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Lewsiana
Ness


IF the Lews may be said to be pre-eminent in anything besides peat and ponds, let us give it the palm for getting up a big wind on the shortest possible notice: while to feel this wind to the utmost possible advantage, or disadvantage, go to Ness.

The district of Ness is a great plain extending from the Butt of Lews down to Barvas, without any elevations of consequence. This gives free scope for every wind to dance over its surface, striking a cold chill into strangers and energy into the aborigines, and rendering it in winter de facto a howling desert. “Uninhabitable,” would be the verdict of any one brought to view the suitability of such a wretched tract for the habitation of workers either on sea or land. Not a sign of a natural harbour even for boats, vicious waves hissing and sputtering at the surly cliffs, whose rocky sharpshooters are thrown out to meet them ; the bullying wind in its restless ferocity ever stirring up strife between them. Meeting the wild Atlantic as it hurls its mighty flood into the stormy Minch, the rugged Butt of Lews thrusts boldly forward its stubborn front, and like the Highlander who fought so manfully for a crooked sixpence, defends courageously its bleak expanse.

And yet this inhospitable-looking tract may be said to be the most prosperous out of Stornoway. About two miles from the Butt towards the East is the fishing-station known as “The Port” of Ness. It consists of an opening in the rocks a few yards wide, up from which a pavement has been laid by the laird to enable the fishermen to draw up their boats. This is all their harbour. Out of it no boat can be launched, even on the calmest day, without the men pushing them out up to their waists in water; remaining in this wet condition during the whole time at sea, which is often prolonged for two days. On returning, they are again obliged to leap into the water, to remove mast, oars, and ballast, and then, after a hard day at sea, pull their boats high and dry up the paved beach. The severity of this labour is very great, and the men are said to age rapidly under it. When at sea these men often spread raw cod-livers on their bannocks, and at all times consume a great quantity of livers. This doubtless assists them ^ to endure long exposure in wet clothes : the oil alike supplying heat to the system and lubricating the lungs so as to secure them against cold.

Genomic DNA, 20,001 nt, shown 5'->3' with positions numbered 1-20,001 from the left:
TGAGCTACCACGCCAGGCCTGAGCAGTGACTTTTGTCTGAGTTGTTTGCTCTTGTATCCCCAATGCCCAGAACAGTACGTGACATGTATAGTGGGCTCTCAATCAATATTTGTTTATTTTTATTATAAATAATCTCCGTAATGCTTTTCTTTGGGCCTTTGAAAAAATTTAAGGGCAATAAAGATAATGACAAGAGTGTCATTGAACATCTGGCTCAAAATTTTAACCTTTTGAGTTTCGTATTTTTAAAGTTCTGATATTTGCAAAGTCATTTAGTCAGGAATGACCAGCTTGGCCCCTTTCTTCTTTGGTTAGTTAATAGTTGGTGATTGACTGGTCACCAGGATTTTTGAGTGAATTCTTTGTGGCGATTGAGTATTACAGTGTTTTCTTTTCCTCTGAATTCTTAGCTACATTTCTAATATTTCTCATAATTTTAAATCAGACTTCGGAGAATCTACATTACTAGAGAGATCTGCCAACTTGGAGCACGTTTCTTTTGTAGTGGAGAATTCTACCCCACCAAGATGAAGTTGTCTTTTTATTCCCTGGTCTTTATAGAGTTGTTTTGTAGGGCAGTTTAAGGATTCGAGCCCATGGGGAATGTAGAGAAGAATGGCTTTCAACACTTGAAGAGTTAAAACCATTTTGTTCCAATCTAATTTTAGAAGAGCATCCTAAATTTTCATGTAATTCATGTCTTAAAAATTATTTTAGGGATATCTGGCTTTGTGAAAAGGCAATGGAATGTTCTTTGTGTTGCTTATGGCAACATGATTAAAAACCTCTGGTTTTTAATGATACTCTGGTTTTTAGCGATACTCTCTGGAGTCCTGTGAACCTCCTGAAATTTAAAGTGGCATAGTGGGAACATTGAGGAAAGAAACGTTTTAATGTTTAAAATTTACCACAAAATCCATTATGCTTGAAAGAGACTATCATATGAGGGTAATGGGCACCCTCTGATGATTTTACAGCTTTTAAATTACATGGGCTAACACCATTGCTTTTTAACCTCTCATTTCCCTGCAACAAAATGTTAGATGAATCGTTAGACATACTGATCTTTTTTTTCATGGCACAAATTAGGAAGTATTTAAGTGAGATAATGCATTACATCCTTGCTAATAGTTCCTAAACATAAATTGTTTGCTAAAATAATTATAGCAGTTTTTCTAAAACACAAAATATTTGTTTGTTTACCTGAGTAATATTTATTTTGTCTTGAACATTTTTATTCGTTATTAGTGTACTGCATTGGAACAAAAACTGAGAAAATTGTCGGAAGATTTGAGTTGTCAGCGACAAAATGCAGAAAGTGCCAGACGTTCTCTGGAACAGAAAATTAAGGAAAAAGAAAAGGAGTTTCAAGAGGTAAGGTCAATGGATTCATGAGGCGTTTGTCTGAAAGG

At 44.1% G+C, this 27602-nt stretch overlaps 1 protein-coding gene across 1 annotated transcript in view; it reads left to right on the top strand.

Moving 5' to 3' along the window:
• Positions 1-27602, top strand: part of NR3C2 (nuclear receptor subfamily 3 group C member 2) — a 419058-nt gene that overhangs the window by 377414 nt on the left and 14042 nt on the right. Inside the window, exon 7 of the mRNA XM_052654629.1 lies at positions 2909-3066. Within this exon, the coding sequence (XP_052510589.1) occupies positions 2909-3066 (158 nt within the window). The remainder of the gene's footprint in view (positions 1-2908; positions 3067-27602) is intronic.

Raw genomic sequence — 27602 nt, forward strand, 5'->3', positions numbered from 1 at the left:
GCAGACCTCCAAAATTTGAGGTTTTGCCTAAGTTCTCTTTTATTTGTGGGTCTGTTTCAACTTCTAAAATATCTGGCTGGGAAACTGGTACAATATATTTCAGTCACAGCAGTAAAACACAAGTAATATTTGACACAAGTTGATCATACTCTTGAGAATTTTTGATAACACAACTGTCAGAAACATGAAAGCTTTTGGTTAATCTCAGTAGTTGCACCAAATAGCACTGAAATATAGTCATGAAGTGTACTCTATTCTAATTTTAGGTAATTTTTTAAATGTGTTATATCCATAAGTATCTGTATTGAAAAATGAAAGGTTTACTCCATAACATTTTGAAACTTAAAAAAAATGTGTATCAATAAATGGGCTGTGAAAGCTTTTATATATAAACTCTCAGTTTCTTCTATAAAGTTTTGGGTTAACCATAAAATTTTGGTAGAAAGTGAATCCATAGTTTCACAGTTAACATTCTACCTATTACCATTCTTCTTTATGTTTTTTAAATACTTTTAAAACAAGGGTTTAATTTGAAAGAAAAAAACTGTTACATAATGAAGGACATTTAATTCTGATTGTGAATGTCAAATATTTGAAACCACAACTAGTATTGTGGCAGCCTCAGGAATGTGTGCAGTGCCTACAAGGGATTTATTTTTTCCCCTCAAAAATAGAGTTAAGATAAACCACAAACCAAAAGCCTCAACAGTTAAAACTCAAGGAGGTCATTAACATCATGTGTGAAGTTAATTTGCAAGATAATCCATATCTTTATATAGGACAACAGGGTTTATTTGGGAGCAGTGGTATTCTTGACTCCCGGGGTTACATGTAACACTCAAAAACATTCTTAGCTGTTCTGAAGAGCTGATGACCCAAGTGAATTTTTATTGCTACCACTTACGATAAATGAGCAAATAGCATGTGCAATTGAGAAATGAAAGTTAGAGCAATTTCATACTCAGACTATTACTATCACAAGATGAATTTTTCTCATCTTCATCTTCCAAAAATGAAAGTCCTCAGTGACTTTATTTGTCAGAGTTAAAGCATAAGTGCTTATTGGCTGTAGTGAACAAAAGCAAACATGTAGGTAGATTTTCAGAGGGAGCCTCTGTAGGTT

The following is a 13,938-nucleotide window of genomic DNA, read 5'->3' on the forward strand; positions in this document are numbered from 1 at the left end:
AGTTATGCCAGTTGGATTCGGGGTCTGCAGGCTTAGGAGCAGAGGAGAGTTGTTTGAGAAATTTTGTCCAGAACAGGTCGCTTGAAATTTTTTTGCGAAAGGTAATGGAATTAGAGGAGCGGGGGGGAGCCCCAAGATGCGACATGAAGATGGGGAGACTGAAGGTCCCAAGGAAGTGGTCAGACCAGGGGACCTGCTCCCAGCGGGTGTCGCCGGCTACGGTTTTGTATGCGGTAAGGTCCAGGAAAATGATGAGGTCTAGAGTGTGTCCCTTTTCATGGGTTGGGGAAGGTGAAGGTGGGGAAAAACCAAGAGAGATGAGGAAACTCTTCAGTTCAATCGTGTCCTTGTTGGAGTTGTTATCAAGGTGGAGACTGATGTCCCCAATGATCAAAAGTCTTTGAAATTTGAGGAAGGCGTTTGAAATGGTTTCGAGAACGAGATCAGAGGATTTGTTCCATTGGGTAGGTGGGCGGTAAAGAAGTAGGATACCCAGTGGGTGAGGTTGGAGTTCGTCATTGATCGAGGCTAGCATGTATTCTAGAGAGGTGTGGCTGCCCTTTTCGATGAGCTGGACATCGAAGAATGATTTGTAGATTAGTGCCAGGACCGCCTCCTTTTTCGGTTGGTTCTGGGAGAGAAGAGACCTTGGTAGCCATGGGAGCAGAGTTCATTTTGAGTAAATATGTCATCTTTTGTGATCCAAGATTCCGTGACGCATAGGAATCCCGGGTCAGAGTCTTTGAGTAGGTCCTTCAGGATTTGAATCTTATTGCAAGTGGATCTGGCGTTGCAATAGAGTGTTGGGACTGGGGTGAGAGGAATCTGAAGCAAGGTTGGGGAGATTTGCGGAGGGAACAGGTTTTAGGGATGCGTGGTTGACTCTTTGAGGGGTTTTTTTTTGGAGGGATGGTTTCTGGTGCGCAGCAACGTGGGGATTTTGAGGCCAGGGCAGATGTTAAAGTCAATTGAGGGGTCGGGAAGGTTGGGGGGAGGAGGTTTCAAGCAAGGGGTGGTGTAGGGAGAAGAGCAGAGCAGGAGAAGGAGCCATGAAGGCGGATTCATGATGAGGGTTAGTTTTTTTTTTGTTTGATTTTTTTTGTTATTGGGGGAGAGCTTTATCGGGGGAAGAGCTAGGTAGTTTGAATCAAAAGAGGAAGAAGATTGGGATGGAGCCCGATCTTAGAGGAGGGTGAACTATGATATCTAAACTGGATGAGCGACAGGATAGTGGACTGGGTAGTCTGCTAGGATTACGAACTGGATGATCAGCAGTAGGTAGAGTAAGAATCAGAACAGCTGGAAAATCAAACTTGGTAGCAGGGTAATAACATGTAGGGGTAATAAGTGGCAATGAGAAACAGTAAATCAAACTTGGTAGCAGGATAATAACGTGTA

Above the Port, on the top of the cliffs, the fishing-station, curing-houses, &c., are built; and from this point the main road leads off to Stornoway. Along this, for three miles from the Port, stretches a continuous line of huts, without a break, mostly placed well back from the road, with the household peat-stack between. Then to Skegersta on the one side and Lionel on the other, two roads, to right and left of the main, are likewise lined with evidences of the possibility of a numerous population drawing nourishment from this hopeless-looking domain. Whence this numerous body of people draw subsistence appears, at first, a difficult problem ; until we find that their fishing-boats are very numerous, that they have enterprise to purchase them from the curers, energy to fish under the most adverse circumstances, pluck to go to sea in weather such as the Western fisherman would not face, and sufficient skill as boatmen to bring them bravely through it. In the current sweeping round the Butt, the ling and cod are found to be both numerous and good, and but for the severity of the weather would well repay the fishermen’s labour. Even with all disadvantages the Nessmen generally show a good average fishing per boat—say three thousand ling. Besides the money value of these to be obtained from the merchant, they are allowed to take so many cod home to their families; while the heads, the skate, dogfish, and fish-roes, contribute to the sustenance of the household. The bones provide titbits for their ponies and cattle, the livers light their dwellings and supply ,occasional “cod-puddings,” and the garbage is carefully removed to make a compost for their lots.